There is a dire need of material for young people to read

As the pandemic rages on, the unsung victims of its after-affects have been the school children, especially in rural areas and among the economically weaker sections in the urban centres, with many children forced into either marriage or child labour. Tultul Biswas and Shailaja Srinivasan of Eklavya, a non-profit, non-government organisation that develops and field tests innovative educational programmes for children, discusses the issues at hand.

24 May 2021 | By PrintWeek Team

With schools shut for the better part of the year, and with children at home, you’d expect them to pick up the reading habit? Has it happened?

You would expect confident readers with access to reading materials – books to pick up the reading habit during an extended time at home. However, children who are just learning to read, not independent readers or independent readers without access to books will find it very difficult to cultivate the reading habit. Quite frankly, it has not happened in rural areas and perhaps not also in urban clusters with economic challenges. In urban areas, there has been a demand for books during the lockdown. However, even here, there is a perceptible shift towards online reading – and eBooks being in demand rather than the print versions. The silver lining in the otherwise cloudy sky has been the community level reading rooms/ makeshift libraries and learning centres set up by grassroots organisations. These have been the only spaces where the printed physical books are still in demand.

While physical schools are closed, online classes seem to be going on. How do you think the introduction of these online teaching methods will affect the holistic development of a child?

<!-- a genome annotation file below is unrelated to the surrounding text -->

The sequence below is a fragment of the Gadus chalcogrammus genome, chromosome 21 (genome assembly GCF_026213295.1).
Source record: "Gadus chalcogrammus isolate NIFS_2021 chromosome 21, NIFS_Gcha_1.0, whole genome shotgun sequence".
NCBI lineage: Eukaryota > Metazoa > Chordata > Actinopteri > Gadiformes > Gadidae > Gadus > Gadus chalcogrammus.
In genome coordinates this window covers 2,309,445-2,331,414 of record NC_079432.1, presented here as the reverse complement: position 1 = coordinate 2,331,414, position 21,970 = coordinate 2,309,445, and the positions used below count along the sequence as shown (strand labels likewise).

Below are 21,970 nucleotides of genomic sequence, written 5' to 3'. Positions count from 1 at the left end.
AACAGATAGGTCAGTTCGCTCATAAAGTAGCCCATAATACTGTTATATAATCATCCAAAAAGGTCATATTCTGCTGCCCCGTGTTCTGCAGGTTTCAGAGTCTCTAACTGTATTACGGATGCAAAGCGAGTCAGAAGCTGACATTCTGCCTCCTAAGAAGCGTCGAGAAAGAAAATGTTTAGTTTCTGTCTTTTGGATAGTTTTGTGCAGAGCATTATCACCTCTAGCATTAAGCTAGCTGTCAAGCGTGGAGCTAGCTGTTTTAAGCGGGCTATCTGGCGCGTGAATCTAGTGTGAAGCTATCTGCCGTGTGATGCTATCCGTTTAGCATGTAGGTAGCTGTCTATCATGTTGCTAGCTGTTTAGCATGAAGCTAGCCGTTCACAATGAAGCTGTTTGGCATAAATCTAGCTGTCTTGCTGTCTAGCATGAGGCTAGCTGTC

It’s obvious that this has skewed the entire scenario with hours of screen time for young children. Dryness of the eyes, headaches and other related ailments are now quite commonly seen. Not only that, emotionally too it has been a very challenging time for children – with no or rare avenues to meet friends and peers, constantly at home under the gaze of parents/ adults. The stress has been maximum on children who come from socio-economically weaker sections – where the lockdown has caused loss of livelihood and even pushed many (in both urban and rural settings) into child labour. Young girls being married off at a comparatively younger age is also being witnessed. In all, holistic development has gone for a toss!

Do you think a child now would be more receptive to books with audio-visual components added on? Have you published/ promoted any such books?

Yes. Children have been exposed to eBooks, pdfs, readers and audio books, perhaps more during the pandemic than before. We have also published eBooks, audiobooks, magazine flip books, which can be viewed on our website.

Yet, in a country like India, half of the population still don’t have access to the internet. What happens to these children?

The answer to this question is quite painful. We have found a number of children who were part of our primary school engagements in rural India in Madhya Pradesh and Maharashtra being pushed into child labour of various kinds. As a response, Eklavya restrategised its work in education to start Mohalla Learning Activity Centres – spaces for children within a neighbourhood to come together to interact with each other and a friendly adult – a local youth from the same neighbourhood – and learn together. It has been a successful model.